There will be a donation bar and music in the garden.

A Multi-course dinner will be served on 3 long candlelit tables.
2:30pm Garden tours, hor d’oeuvres, music
4pm Bar open, music performance
5:00pm Multi-course dinner, music performance
8:00 Star-light bar, music

Dinner is $40 advanced tickets, and $45 at the door.

In mid-spring, we are planning for “Community Campout with the Homeless/Super Massive Slumber Party,” an event bringing the entire community together for a campout under stars in solidarity with the homeless. It will feature live music, a film, dinner and breakfast. A fun time will be had by all.

About Santa Cruz Sanctuary Camp:

We assert that a citizen organized, community supported, safe-sleep-sanctuary can reduce the problems associated with homelessness in the community at large and also help those who are living outside.

There are many ways folks come to live outside in our community but the avenues back to living in a shelter or home are pitifully few, and, sadly, the problems of homelessness exacerbate the conditions of homelessness. We propose a Sanctuary camp that features a strong set of rules consistently enforced.

Sanctuary camps have shown positive results in many cities on the west coast.

Find out more by watching our video presentations
Good work on getting food and tents and sleeping. It is inspiring and I'm not being sarcastic.

But where is the message? What is the message? IF anyone (as in people who are not 50+ year old activists) wanted to know what was going on and why this is an issue they should care about they go where?

HUFF webpage? LOL I can barely read that and I'm not hostile to HUFF.

the page? it's better than HUFF but still a muddled mess. (no offense ).

there are a billion small FB groups that a population of the same 100 people who are already sympathetic to the cause are on--but just posting slogans or memes on there isn't getting the message out to the rest of the community.

So I have to ask the organizers of the freedom sleepers...who is your audience? City council only? Locals? The media? do you have a coherent strategy for the message? Do you have ANY strategy for the message?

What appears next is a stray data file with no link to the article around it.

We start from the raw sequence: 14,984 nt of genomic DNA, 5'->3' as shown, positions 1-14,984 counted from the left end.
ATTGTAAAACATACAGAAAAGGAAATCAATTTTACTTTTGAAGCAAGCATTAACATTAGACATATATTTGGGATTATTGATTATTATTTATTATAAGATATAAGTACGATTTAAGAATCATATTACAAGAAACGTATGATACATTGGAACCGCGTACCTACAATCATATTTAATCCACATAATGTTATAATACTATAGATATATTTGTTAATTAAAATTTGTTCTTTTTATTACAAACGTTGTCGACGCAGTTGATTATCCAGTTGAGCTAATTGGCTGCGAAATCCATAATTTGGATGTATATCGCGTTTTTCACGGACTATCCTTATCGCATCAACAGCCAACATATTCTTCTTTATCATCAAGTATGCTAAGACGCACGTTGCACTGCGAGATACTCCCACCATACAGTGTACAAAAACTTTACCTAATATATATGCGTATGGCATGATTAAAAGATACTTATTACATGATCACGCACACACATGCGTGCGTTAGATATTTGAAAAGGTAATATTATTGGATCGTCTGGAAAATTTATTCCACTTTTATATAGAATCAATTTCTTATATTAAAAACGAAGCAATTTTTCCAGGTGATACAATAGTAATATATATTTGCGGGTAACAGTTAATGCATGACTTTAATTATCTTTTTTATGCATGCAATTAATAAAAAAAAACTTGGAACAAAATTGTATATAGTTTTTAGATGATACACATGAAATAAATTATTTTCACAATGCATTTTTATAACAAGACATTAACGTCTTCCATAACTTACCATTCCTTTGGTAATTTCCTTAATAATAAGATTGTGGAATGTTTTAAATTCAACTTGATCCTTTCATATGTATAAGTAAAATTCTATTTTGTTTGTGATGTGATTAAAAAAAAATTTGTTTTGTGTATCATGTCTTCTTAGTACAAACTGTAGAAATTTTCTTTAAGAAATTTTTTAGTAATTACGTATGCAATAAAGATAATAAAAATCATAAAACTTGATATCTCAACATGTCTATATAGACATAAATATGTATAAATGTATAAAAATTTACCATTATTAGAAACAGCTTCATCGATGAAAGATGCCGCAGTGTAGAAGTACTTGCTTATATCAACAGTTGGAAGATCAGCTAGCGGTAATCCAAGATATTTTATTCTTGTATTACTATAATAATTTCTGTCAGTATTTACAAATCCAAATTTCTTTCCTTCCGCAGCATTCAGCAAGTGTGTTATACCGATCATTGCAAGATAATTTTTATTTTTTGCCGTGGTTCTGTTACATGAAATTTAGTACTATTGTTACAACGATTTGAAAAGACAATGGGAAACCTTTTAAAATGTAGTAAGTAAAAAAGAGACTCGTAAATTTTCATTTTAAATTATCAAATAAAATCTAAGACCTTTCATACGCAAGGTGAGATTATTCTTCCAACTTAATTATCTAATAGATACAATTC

And no--I'm not saying what Brent is saying---worry about offending TBSC. What I'm saying is why is it that you seem to be relying on the Sentinel and GTimes to get your message out? That and a few FB groups with the same population of 100 people in them. The GoodTimes article is a wealth of BS from the city that needs to be debunked--is anyone going to do that ?

I want to see the protest succeed on some level (a goalpost even) but I'm not getting the feeling of where your horizon is other than just protesting.

I would highly suggest that the main organizers take a step back from the protest to look at messaging. (and again messaging as in delivering a strong coherent stance or manifesto and not that you need to deliver doublespeak pablum that keeps the DTA happy).
Maybe the freedom sleepers should work on the message at GAs that happen at other times than camp setup,. Perhaps as before, at the Sunday Post Office FNB gathering? It might also garner new participants considering the msm media method seems to be somewhat unavailable at the moment (sans one honorable mention in the local entertainment weekly)
by Robert Norse
My understanding of the "message" of the Freedom Sleepers is what passersby see when they note the signs (brightly lit up now by police klieg lights): Sleeping is Not A Crime.